|A scene from Elite Squad: The Enemy Within.
Good, bad or indifferent: The thriller genre hits many quality levels.
For this column, I threw three genre titles together and randomly ended up with something really good, something really bad and something that -- despite indifferent filmmaking -- maintains an intriguing story at its core.
The good one is Elite Squad: The Enemy Within. Good is not good enough as a qualifier. This Brazilian movie shimmers with a beautifully savage brilliance. Wagner Mauro offers an exceptional performance as the flawed hero, Rio de Janeiro's toughest policeman.
The bad one is Bounty Hunters. Bad is not grim enough. This Canadian movie bumbles through an incomprehensible plot. Only Trish Stratus, the former pro wrestler with the square jaw, hot bod and piano keyboard of shiny white teeth, makes things interesting as the heroine.
The indifferent one is Puncture. Indifferent does not apply to the compelling true-life tale behind it. This American movie is the uneasy intersection of Erin Brockovich, The Grapes of Wrath and The Basketball Diaries, with dire consequences for the damaged hero Chris Evans plays with a rare passion.
All three were recently released (in February) to DVD or Blu-ray or both:
ELITE SQUAD: THE ENEMY WITHIN
This 2010 production is a sequel to the 2007 original, which was enormously popular in Brazil. It is welcome here in both DVD and Blu-ray. This is simply one of the most sophisticated action thrillers around, a perfect companion to City of God. The films share a screenwriter.
The latest Elite Squad starts with cheek: "Despite the many similarities to reality, this film is a work of fiction." But guilty parties know whom director Jose Padilha attacks so vociferously.
Most critical is that Mauro's character evolves in a remarkable way. After a jailbreak turns into a massacre, he finds himself hailed as a populist hero and reviled by politicos who are embarrassed by human rights activists. So Mauro is pushed into a bureaucratic job in government security.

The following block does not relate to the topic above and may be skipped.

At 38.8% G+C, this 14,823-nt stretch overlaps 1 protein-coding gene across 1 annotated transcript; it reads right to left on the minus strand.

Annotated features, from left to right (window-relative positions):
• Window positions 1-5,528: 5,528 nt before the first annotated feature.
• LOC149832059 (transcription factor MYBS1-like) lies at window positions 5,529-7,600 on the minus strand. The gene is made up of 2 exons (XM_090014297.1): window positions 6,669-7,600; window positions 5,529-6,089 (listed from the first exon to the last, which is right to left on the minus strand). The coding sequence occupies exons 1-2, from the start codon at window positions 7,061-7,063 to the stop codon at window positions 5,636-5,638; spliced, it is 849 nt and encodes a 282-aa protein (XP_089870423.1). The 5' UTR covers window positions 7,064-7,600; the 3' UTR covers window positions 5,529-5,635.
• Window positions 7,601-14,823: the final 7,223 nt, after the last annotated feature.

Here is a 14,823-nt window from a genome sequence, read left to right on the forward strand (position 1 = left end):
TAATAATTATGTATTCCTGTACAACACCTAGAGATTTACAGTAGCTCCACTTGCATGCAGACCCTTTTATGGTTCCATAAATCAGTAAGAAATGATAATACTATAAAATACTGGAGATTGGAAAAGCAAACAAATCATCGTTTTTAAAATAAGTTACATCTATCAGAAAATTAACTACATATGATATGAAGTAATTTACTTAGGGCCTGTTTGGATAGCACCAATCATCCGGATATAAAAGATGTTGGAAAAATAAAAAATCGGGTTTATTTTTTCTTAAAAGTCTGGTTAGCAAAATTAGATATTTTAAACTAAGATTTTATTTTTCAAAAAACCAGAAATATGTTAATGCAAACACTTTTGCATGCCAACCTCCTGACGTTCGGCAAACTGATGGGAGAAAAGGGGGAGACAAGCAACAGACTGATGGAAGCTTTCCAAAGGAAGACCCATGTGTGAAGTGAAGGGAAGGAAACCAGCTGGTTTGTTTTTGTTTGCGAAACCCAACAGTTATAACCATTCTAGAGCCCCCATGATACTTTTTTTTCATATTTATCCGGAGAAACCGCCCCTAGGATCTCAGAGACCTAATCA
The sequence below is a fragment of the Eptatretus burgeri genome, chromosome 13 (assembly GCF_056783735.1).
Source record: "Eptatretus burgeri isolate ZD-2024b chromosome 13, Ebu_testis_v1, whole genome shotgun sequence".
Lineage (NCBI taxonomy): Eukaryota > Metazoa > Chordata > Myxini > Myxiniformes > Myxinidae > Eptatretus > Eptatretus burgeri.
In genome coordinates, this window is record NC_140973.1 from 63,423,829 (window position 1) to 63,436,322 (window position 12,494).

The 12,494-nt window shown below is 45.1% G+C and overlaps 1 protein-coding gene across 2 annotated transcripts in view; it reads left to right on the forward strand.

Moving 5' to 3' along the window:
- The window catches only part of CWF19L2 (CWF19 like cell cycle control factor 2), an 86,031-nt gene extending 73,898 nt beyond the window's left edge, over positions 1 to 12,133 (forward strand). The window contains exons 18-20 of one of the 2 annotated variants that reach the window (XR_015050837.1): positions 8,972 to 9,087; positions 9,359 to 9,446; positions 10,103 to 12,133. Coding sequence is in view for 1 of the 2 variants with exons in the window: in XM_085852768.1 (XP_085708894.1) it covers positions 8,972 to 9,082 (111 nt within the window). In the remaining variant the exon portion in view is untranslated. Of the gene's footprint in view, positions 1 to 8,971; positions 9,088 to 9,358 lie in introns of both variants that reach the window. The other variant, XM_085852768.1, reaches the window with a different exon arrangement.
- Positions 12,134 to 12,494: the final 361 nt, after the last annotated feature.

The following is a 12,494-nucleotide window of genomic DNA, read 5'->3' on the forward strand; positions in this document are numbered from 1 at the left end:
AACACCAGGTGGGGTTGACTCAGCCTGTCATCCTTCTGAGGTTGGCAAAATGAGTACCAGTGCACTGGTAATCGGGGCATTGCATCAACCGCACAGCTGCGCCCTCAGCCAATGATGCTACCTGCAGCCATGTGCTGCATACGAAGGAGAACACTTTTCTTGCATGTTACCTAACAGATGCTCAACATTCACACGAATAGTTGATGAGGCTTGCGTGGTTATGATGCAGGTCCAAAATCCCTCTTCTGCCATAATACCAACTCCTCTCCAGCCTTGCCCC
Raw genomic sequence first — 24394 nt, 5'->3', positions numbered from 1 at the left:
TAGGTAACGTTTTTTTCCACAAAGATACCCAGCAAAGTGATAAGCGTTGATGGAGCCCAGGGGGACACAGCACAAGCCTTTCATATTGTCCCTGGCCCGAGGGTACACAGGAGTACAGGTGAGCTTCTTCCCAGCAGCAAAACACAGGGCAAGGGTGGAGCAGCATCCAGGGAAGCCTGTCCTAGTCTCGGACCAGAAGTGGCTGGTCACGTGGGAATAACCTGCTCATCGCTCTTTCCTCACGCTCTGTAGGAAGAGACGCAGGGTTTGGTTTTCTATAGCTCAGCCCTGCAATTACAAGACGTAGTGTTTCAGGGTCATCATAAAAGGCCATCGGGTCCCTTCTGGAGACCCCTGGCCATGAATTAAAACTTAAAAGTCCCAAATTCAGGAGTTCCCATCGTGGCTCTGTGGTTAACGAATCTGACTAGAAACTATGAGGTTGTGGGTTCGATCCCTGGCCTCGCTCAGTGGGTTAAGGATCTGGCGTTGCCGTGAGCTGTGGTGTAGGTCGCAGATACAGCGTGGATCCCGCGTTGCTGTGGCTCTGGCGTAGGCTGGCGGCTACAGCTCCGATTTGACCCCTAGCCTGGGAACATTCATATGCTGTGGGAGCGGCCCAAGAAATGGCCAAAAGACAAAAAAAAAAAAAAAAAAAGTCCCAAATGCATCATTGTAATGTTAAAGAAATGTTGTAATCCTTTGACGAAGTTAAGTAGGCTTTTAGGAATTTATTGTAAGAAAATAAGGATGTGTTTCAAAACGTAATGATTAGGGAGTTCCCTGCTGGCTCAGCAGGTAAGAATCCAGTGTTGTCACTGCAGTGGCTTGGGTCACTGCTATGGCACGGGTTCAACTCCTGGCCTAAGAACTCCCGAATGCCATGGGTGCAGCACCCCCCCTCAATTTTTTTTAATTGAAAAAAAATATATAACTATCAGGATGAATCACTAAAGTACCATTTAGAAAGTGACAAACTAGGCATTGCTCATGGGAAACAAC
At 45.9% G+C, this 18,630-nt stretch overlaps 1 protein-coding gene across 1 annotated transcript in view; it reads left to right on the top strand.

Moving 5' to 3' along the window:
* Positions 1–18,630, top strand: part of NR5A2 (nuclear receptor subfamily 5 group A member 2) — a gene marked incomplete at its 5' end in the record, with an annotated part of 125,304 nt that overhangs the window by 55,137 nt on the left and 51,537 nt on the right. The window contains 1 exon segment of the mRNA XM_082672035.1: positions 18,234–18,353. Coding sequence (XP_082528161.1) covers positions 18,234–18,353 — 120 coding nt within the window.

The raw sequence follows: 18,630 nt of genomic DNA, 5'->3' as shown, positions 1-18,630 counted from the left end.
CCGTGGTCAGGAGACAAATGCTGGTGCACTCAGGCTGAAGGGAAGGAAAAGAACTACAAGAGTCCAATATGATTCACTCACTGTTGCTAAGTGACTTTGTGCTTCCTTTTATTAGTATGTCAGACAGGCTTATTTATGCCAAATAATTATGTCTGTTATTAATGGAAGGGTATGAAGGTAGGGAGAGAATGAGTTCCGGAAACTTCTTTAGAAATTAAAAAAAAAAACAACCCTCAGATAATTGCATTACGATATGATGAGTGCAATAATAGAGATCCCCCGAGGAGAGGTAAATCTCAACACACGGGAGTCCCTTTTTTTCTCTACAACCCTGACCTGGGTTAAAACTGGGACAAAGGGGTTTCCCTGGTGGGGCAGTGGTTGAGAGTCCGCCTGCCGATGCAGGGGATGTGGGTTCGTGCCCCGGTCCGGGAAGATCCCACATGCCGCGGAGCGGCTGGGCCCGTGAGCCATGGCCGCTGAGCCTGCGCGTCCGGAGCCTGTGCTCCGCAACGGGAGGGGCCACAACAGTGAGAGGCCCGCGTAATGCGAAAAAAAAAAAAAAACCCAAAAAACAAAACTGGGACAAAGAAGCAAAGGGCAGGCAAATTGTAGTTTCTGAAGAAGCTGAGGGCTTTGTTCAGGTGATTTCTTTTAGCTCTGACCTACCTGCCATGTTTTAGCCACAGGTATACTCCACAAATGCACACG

In the halls of power, he discovers how militias of crooked cops in league with rancid politicians are even worse than the scumbag drug dealers he once battled. When his private life is suddenly compromised, we join him for an extraordinarily visceral, violent ride.
DVD and Blu-ray offer the same strong bonus, a 59-minute documentary on the evolution of the sequel and its scorching depiction of corruption in Brazilian society. Next up for Padilha is a Hollywood remake of RoboCop.
Hilarious! The movie is so inept it could become a cult favourite, especially if Stratus develops a movie career. Her fights are the best thing about the flick, which is DVD only. Her featurette interview is sweet, if naive. Otherwise, hack director Patrick McBrearty (Psycho Ward) reminds us of the worst days of tax shelter cinema, when pseudo-American movies were made on Canadian taxpayers' backs and most were horrible. Like this one.
Evans plays a drug-addled, drunken Texas lawyer seizing upon the biggest case of his life, which involves safety needles that prevent accidents and control diseases such as HIV. With Tom Joad's idealism, but no life skills, he lurches into a class-action suit against big corporations, which deliberately sabotage hospital staff to earn bigger profits, including kickbacks.
The Brothers Kassen, Adam and Mark, do not quite hit the right tone or maintain the right flow. But Evans is excellent and the true-life story gives the movie a gravitas it would not have had otherwise.
Puncture is available on both DVD and Blu-ray. Neither has extras. Too bad, because the Kassens could have given us a full bio of the real Michael David Weiss, "lawyer, genius, fool, son, brother, visionary, playboy, madman, druggie and friend."